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Musing on Books
The Gossamer Mage, by Julie E. Czerneda, DAW Books, 2019, $27, hc
Fall; or, Dodge in Hell, by Neal Stephenson, William Morrow, 2019, $35, hc
Exhalation, by Ted Chiang, Knopf, 2019, $25.95, hc
The Gossamer Mage by Julie E. Czerneda is that rare breed of secondary fantasy world novel: a standalone (I realize the irony of my saying this). It is entirely unlike anything of Czerneda's I've read before, and honestly, if you had handed me this book as an anonymous submission, and then asked me who the author was likely to be, her name would not have been on my short list.
It is very atmospheric, and the small details embedded in almost every sentence create a powerful sense of the world in which the story takes place. The world itself is a character every bit as compelling as any of the actual characters that people it, which is unusual these days. The characters are very well done, with the same attention to detail, the same grounding as Czerneda gives the context in which they exist.
But it's the tone and the texture of that world and its magic that surprised me; it's much darker—much—than I would have expected.
Magic in the world—in which Tananen is but a small country—once existed everywhere. Now? Nowhere but Tananen itself, and that magic exists in the hands, pens, and inks of the scribemasters—those touched and gifted by the Deathless Goddess, the source of all magic. Those who bear that gift are sent to the single school in the country in which their talents, the touch of the Deathless Goddess within them, might be properly nurtured and trained.
The scribes are taught words that they cannot speak and cannot fully understand: the language of the Deathless Goddess herself. Only in the writing of those words does magic come into the world—but that magic requires focus, will, intent. Intentions create things of use to the various towns and holds of Tananen, and scribemasters command a very high price for their writing.
They command that price because the price they pay for creation is their literal life: they age with each intention they write, each spell they create. To become a master is to burn through that life in iterative attempts to harness intention correctly—and before the scribemasters reach that stage, they fail often, and in the place of intended magic, Gossamers are created, odd creatures that often have no rhyme or reason, and have wills of their own. Those Gossamers are said to be beloved of the Deathless Goddess—but they seem to serve no other purpose.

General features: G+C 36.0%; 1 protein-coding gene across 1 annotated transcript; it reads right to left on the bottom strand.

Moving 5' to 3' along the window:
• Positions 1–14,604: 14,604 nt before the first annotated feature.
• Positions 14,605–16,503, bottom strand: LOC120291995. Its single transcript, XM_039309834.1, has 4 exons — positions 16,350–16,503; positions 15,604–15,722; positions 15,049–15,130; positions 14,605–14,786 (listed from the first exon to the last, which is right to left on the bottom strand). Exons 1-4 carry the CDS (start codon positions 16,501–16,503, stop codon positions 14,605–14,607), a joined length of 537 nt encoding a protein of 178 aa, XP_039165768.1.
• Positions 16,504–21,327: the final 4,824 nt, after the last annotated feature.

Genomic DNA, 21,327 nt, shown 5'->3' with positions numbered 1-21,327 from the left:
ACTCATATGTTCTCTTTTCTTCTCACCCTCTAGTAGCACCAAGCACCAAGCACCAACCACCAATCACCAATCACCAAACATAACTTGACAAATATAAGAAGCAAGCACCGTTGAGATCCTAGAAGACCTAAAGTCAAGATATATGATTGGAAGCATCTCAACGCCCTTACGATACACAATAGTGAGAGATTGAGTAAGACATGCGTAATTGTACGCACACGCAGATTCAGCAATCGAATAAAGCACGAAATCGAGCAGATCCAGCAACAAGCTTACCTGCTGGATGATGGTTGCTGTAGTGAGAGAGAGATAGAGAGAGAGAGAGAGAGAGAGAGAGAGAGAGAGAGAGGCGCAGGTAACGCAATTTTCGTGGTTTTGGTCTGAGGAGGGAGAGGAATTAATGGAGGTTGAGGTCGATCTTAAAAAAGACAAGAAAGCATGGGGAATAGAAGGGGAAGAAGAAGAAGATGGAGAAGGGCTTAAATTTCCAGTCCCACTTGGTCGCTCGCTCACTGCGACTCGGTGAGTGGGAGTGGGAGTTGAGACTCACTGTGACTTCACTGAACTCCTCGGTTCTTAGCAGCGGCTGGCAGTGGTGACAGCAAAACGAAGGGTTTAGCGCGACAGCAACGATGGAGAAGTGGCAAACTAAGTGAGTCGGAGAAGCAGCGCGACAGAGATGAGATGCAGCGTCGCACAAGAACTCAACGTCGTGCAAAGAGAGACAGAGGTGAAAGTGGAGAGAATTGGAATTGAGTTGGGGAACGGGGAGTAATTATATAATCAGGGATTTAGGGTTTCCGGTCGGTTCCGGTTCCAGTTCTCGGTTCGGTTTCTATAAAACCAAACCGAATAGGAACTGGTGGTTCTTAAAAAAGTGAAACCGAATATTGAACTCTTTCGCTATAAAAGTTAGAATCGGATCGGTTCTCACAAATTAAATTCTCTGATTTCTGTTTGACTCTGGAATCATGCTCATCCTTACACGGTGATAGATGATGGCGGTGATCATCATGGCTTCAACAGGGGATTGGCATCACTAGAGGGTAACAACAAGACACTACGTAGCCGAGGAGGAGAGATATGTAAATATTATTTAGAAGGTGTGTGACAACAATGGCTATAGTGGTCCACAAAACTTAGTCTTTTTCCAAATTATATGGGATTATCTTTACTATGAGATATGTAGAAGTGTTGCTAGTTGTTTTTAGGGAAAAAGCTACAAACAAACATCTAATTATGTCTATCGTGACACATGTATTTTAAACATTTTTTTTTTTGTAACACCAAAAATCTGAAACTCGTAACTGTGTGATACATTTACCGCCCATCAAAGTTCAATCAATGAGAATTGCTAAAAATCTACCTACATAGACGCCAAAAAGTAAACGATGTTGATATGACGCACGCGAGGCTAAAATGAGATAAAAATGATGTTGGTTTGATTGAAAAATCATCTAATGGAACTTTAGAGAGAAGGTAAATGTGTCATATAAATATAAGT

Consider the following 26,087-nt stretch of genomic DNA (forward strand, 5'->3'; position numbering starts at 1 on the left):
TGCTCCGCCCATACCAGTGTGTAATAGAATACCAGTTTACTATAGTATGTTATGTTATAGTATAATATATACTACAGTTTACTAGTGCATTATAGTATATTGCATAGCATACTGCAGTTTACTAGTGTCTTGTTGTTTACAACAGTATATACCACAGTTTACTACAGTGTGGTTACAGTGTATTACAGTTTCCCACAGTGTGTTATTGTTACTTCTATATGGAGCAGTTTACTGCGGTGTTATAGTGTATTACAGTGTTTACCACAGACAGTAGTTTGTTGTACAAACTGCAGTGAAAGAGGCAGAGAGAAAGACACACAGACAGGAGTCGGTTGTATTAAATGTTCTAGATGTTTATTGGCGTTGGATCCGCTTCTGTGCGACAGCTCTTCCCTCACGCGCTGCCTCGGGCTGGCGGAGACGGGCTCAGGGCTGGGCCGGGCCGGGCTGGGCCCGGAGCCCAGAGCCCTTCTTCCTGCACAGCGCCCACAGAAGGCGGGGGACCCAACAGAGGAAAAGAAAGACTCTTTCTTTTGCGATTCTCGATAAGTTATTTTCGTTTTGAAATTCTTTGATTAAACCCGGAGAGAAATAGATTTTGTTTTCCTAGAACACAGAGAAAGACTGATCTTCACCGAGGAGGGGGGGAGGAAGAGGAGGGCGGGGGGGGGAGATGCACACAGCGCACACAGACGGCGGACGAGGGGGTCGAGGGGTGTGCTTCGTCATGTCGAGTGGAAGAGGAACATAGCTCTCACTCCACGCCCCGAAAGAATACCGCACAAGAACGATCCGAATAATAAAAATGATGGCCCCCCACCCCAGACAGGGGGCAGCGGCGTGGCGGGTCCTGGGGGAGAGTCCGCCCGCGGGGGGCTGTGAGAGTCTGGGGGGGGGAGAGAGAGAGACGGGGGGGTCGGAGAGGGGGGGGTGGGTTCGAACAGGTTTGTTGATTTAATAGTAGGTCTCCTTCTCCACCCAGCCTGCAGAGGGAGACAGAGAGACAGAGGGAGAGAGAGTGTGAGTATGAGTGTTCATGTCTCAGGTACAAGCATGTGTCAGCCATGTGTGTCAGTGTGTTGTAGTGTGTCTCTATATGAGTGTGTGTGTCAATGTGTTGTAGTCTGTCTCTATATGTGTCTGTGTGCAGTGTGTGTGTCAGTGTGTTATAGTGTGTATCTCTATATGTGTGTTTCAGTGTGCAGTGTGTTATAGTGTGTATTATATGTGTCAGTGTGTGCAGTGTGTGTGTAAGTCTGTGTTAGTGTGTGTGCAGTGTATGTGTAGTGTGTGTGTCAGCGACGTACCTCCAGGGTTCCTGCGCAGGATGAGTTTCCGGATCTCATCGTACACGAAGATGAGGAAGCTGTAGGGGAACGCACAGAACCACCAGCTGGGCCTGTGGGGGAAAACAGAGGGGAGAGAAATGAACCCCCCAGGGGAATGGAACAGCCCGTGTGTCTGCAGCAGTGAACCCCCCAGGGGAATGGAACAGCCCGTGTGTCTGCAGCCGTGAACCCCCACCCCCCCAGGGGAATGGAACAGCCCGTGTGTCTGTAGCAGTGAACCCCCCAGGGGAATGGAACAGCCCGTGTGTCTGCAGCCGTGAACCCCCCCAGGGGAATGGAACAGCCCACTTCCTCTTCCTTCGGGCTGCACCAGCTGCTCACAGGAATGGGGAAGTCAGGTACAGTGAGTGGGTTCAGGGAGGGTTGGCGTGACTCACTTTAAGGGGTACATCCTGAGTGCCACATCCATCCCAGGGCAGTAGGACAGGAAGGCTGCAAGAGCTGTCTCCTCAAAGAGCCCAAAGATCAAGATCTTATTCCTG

If the scribes carry the gift of the goddess, the hold daughters carry the will. It's the daughters who can understand the words of the goddess—and who can speak those words, when the Goddess wills it. It's the daughters who can serve as Designates for the Goddess herself, if commanded to do so—but they pay a very, very steep price for their obedience.
The hold daughters are law in Tananen. They maintain balance, and they keep Tananen safe.
The Hermit Mage was once a scribemaster of some renown. He left the school in secret, intent upon finally untangling magic from the Goddess he privately refers to as The Hag. She has been the death of all of his friends. The death, in the end, of even he, sucking the life out of all of the scribes far, far too quickly. It's his intent—his desire—to do away with the Goddess so that the scribes themselves are not bled of the life required to work her odd magic. All of his friends—and he himself—look double their age, because they are. They've given away their youth in pursuit of magic.
But magic without consequence, magic without cost, has a deadly toll, as Maleonarial discovers, for his iterative attempts to create a magic that does not suck the life out of the caster has dire results—results he must face, and survive. And even if he does survive—at the will of the Goddess—others, far too many others, will pay with their lives.
Kait Alder has served the Deathless Goddess for all of her adult life. She lives a simple life in Woodshaven, one of three such daughters, with her son, Leksand, and her uncle. But she is called to Tiler's Hold—as are all of the daughters in reach—because anyone capable of becoming the Hold Daughter is now being interviewed and assessed. Something has gone wrong in Tiler's hold. Kait assumes that wrongness is somehow her fault: She can no longer hear the Deathless Goddess's voice.